The coronavirus pandemic has grabbed headlines and stunned medical professionals for more than two years. As time progresses, doctors and other medical staff are learning more about the virus and its long-term effects on the body. While there is much left to be discovered, doctors and nurses are beginning to explore COVID’s lasting affects extending beyond patients who have tested positive after contracting the virus.
FOX 2 News anchor Maurielle Lue has been forthcoming about her battle with what is referred to as Long Haul COVID. In an open letter, the news professional details her diagnosis and side effects that emerged after seemingly recovering from the virus. Problems with memory loss, strong urine smells, extreme fatigue and chronic pain are all symptoms the reporter said are associated with her long-term COVID diagnosis. A native Detroit nurse is experiencing the same and wants to sound the alarm on an issue she feels is getting no attention.
Nurse Danielle Bailey was diagnosed with COVID-19 in November 2020. After experiencing common symptoms associated with the virus, the nurse prepared for her battle with COVID. A trauma nurse, the decorated medical professional prides herself on being quick-witted, but when her memory began to slip, along with the emergence of several other side effects, fear began to settle in.
“With me having a memory loss like that, I didn’t want to engage with my patients,” said Bailey.
After consulting with her primary care physician, Bailey was able to confirm that the memory loss and other symptoms were a part of a more extensive issue.
“Some of the long-term effects are extreme tiredness, people experience hair loss over three months after they are experiencing COVID. People have joint pain. Sometimes you’ll continue to have headaches. I experience depression and anxiety. I am still experiencing that and I’m still experiencing brain fog,” said Bailey.
Brain fog refers to the lapses in memory some patients experience after COVID-19. While it is unknown why the memory is affected after the infection, brain fog is being reported in an increasing number of COVID-19 patients.
“It’s a virus and attacks every place in the body. Even the brain — it can go and damn if some of your memory receptors which are causing those things that happen. It’s causing the depression to happen,” said Bailey.
She soon discovered she was not alone in experiencing some of the lingering effects of the virus. Reaching out to others who had tested positive for COVID, a small community began to form, who too had started experiencing Long-Haul COVID.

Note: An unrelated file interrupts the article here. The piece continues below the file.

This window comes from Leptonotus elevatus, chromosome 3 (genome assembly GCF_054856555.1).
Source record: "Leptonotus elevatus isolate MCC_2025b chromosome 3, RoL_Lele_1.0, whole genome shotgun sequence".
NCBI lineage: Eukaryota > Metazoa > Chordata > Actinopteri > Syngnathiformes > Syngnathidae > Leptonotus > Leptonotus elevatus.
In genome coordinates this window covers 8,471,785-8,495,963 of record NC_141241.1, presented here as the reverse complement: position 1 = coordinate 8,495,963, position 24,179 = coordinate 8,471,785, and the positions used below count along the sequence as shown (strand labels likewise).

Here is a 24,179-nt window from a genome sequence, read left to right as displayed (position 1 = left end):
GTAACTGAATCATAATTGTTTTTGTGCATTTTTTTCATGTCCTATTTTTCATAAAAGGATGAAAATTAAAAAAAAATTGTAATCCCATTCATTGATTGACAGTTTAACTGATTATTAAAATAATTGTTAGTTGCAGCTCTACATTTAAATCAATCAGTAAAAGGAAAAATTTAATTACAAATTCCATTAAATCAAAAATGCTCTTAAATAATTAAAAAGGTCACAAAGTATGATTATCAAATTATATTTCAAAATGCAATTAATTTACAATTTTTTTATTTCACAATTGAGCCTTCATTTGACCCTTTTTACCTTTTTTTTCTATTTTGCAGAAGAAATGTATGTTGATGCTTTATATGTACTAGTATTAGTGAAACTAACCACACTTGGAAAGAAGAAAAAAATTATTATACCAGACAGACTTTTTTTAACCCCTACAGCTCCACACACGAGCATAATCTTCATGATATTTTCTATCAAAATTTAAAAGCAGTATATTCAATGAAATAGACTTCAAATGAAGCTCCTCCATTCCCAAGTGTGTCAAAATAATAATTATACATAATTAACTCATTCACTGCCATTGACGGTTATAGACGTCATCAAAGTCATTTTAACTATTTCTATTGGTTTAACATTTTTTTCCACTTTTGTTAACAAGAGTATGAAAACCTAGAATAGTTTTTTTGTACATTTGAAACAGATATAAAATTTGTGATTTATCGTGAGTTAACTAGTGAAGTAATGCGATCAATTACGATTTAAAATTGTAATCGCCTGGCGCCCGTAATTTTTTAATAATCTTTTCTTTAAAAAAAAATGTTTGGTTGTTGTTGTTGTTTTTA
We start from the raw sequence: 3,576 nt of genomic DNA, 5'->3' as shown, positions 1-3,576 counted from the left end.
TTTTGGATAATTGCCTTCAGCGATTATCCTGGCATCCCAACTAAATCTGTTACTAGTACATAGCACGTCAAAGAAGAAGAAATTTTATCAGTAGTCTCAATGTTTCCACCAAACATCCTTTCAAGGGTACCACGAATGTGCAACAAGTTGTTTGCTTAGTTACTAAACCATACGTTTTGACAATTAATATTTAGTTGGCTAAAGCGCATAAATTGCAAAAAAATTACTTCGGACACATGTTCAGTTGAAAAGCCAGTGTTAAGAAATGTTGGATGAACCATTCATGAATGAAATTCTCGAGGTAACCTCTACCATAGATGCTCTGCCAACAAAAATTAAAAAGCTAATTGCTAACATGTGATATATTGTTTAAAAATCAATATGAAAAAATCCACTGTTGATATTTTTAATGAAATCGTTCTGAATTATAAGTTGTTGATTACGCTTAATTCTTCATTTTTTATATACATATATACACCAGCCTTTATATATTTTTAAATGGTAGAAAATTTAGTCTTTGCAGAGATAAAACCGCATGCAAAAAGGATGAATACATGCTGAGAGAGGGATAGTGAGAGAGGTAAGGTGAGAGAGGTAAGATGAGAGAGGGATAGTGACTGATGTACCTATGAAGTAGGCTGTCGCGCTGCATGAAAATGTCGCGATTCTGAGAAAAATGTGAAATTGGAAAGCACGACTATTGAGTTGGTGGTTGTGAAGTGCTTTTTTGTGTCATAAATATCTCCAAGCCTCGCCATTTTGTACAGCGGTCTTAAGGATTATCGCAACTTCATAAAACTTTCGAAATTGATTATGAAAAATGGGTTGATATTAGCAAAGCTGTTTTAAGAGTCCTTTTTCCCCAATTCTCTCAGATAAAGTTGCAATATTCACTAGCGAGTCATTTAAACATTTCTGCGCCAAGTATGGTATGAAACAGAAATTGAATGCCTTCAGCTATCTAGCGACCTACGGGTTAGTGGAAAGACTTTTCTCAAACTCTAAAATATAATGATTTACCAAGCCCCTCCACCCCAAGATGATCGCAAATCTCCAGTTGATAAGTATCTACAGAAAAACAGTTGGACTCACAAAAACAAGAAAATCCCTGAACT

“I asked a lot of other people, just as support, if they were going through those issues too and they were. They weren’t even aware that COVID had long-term effects because no one talks about that. All we’re talking about is the vaccine and COVID but no one is talking about the long-term effects,” said Bailey.
The National Institutes of Health identifies long-term COVID-19 symptoms as PASC, or post-acute sequelae of SARS-CoV-2. According to the CDC, patients who experience the long-term effects of COVID can qualify under the Americans with Disabilities Act. The CDC qualifies long-term COVID as a mental and physical impairment impacting several major aspects of everyday life. Aside from the damage it can cause to the heart, lungs and kidneys, it can also create post-traumatic stress disorder, or PTSD and, such as in the case with Bailey, depression and anxiety.
The healthcare system is overwhelmed. According to a report from the American Nurses Association, more than 500,000 seasoned nurses are expected to leave patient-facing roles by the end of 2022 due, in part, to vaccine mandates and the continual uptick in cases. Already experiencing burnout, as nurses leave the field a new strain is placed on the decreasing number of nurses available.
“Now it’s you have to take the vaccination or lose your job. You need to take the booster or you lose your job,” said Bailey.
Although the pandemic is still looming, the effects of long-term COVID may improve for some patients over time.
“I don’t have the memory loss so much as I did before, but I do have my moments where it’s like I’m still forgetting or can’t complete sentences at times,” said Bailey.
Despite the personal effects of Long-Haul COVID, the first-hand account helps to better understand patients as they come in to treat the virus. Additionally, knowledge can be extended to others for prevention and awareness.
“It helps me understand what other patients are going through and I try to educate my family or educate anybody who is willing to talk about it so that they’re aware,” said Bailey.